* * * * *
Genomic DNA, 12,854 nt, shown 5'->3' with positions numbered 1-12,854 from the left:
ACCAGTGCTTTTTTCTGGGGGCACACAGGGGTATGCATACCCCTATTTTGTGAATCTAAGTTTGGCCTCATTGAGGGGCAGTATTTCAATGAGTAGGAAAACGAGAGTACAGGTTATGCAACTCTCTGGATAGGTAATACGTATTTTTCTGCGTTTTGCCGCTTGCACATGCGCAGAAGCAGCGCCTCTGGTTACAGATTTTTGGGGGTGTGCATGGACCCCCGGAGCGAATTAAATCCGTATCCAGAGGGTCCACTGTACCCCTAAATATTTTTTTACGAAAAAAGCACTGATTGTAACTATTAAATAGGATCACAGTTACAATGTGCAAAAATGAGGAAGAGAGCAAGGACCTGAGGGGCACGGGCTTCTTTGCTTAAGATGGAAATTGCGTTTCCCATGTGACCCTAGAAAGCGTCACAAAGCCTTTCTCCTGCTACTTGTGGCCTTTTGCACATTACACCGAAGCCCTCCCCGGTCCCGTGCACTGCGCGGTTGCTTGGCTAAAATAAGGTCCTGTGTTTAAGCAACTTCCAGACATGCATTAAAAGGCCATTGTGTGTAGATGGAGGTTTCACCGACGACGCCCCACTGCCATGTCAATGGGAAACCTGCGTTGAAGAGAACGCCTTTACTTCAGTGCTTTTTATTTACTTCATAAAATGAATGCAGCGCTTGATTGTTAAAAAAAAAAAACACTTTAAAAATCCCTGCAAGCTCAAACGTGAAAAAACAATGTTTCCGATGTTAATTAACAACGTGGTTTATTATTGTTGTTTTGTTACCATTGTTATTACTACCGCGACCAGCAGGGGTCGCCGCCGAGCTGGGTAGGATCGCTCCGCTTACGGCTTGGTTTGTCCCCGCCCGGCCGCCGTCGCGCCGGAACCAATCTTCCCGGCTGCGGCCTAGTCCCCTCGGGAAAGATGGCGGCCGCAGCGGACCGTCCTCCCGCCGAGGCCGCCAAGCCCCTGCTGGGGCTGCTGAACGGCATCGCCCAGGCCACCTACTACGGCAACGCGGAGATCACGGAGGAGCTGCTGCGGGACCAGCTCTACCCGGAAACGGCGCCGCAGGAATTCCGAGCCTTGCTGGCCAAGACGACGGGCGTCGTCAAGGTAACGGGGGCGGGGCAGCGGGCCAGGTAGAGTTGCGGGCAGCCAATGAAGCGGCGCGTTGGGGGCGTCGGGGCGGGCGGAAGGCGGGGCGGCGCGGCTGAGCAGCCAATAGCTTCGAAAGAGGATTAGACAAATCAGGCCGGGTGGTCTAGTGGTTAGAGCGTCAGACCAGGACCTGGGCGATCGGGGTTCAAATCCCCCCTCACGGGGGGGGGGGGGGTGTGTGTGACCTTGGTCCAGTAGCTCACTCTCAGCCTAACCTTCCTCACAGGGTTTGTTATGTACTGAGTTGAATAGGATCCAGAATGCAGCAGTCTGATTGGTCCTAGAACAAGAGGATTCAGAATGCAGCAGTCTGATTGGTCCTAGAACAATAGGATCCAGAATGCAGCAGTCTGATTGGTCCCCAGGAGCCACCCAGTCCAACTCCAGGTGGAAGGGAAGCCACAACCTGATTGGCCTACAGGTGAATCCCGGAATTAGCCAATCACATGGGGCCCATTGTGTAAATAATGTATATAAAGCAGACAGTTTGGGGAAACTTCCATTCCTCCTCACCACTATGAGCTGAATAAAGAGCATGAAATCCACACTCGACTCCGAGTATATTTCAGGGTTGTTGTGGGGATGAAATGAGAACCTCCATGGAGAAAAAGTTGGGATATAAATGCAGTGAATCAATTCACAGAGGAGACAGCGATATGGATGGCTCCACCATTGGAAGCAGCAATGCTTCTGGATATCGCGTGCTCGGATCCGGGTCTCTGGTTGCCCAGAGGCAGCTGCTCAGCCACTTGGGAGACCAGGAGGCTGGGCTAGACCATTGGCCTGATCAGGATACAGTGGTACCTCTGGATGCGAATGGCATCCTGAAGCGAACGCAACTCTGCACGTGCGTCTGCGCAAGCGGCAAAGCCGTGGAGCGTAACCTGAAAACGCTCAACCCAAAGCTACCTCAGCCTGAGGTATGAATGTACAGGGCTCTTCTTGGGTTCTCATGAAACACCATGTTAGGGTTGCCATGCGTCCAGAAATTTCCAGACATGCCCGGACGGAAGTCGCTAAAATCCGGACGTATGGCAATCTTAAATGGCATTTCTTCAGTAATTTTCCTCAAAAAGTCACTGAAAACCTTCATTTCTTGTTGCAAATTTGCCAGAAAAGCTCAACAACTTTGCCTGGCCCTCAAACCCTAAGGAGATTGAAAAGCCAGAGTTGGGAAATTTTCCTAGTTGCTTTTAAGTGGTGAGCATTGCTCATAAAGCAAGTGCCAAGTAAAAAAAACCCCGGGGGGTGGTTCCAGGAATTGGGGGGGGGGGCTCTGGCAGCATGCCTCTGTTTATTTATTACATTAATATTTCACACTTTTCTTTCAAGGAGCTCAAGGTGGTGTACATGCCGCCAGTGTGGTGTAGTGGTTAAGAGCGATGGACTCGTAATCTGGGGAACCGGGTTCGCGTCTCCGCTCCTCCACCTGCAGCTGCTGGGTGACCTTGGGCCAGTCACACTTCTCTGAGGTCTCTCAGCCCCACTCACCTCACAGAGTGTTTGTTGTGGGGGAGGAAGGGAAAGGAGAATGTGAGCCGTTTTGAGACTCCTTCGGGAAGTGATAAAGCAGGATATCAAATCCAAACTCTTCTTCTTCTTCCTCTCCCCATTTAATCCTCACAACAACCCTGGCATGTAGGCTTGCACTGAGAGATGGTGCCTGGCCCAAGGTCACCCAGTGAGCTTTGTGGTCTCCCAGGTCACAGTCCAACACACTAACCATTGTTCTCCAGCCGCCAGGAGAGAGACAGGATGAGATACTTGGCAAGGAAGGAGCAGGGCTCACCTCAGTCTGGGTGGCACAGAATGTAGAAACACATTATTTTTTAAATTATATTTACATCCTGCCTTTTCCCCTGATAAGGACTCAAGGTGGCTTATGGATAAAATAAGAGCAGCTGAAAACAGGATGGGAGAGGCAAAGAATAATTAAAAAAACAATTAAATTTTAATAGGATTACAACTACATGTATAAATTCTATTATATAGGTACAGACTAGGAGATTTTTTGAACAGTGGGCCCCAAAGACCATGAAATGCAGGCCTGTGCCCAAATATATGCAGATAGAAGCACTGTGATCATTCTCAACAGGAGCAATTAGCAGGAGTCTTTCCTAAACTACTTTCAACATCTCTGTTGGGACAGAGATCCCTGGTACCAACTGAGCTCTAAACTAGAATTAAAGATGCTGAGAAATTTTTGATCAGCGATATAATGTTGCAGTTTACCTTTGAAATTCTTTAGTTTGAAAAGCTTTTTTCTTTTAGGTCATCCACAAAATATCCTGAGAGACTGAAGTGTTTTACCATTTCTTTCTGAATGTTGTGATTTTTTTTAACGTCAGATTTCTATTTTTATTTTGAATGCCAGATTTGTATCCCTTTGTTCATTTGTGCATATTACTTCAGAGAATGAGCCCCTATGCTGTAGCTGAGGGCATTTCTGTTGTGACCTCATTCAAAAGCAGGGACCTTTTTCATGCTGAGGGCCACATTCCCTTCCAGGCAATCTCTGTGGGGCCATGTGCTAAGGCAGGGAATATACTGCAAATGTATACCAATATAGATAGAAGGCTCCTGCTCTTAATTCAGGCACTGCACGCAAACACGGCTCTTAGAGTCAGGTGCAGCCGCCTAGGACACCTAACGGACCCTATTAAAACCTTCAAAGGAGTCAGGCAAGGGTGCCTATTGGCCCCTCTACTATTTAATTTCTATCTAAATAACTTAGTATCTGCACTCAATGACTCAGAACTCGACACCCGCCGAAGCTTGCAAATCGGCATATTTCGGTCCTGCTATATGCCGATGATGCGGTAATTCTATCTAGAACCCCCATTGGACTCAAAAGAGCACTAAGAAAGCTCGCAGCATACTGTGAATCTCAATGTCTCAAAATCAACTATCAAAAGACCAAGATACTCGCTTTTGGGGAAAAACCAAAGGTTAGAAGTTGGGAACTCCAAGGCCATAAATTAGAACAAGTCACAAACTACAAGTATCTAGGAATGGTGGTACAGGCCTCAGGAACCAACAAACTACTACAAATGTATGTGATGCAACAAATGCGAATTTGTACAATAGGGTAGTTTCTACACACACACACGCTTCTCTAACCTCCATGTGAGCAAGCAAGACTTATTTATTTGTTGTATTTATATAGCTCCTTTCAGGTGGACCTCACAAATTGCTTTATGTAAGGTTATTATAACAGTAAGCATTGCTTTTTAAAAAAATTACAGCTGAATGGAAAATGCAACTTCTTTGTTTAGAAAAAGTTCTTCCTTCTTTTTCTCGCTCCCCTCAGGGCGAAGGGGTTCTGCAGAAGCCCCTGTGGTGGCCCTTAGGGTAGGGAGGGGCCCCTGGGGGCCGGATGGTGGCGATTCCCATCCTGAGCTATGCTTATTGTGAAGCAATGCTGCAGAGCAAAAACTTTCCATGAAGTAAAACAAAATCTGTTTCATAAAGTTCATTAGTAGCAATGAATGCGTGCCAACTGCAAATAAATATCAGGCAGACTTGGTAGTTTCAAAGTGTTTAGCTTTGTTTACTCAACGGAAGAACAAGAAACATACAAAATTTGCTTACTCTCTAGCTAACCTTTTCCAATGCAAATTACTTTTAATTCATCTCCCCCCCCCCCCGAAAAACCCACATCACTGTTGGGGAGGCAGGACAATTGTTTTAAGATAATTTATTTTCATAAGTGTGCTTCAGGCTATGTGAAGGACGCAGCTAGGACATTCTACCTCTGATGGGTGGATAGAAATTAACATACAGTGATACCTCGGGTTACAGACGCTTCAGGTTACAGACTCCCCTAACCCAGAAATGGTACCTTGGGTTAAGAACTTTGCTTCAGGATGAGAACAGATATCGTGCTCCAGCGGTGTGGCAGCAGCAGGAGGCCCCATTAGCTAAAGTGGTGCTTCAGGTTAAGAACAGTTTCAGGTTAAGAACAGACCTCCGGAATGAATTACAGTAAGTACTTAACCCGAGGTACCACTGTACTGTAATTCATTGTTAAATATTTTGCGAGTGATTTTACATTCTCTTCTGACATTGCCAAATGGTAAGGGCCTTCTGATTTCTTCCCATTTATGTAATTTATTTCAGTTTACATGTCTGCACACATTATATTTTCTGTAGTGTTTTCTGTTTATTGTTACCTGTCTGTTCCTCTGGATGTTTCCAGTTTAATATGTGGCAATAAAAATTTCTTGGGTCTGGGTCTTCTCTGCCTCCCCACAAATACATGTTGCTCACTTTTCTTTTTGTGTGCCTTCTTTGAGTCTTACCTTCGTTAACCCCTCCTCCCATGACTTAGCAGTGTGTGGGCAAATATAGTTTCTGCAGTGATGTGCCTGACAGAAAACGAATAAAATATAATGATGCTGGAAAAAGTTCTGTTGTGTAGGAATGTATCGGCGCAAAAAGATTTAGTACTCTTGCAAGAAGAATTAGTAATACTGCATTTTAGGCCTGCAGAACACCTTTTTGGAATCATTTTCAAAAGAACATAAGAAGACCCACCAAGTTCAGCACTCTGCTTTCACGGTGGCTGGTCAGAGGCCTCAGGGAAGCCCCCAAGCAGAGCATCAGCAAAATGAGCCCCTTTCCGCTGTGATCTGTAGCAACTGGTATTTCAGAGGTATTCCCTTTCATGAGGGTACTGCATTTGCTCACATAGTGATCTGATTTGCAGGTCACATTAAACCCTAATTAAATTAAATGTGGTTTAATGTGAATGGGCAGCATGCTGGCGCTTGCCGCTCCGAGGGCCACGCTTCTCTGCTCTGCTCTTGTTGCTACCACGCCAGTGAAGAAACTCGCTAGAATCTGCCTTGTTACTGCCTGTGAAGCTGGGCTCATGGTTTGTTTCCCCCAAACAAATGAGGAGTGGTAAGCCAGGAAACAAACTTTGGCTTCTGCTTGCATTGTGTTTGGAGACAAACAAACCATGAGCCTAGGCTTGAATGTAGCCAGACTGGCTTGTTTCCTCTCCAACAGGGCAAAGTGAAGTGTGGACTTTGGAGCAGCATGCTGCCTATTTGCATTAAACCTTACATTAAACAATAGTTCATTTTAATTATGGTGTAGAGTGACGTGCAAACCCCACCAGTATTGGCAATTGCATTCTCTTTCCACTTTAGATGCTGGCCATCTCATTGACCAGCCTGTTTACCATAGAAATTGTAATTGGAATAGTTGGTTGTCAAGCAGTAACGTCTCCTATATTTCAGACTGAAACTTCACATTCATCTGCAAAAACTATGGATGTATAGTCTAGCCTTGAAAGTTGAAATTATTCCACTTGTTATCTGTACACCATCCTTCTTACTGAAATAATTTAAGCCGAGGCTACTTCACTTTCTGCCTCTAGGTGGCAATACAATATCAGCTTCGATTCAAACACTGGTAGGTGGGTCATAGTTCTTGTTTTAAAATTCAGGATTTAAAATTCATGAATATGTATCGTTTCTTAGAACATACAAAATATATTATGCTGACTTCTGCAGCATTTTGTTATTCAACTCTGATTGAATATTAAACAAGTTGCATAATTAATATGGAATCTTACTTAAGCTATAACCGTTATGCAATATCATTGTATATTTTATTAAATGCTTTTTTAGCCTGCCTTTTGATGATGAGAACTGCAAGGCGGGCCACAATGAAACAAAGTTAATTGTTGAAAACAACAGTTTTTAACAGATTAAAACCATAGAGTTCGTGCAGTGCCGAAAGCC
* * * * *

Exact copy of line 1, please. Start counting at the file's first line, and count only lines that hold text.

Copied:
Genomic DNA, 12,854 nt, shown 5'->3' with positions numbered 1-12,854 from the left: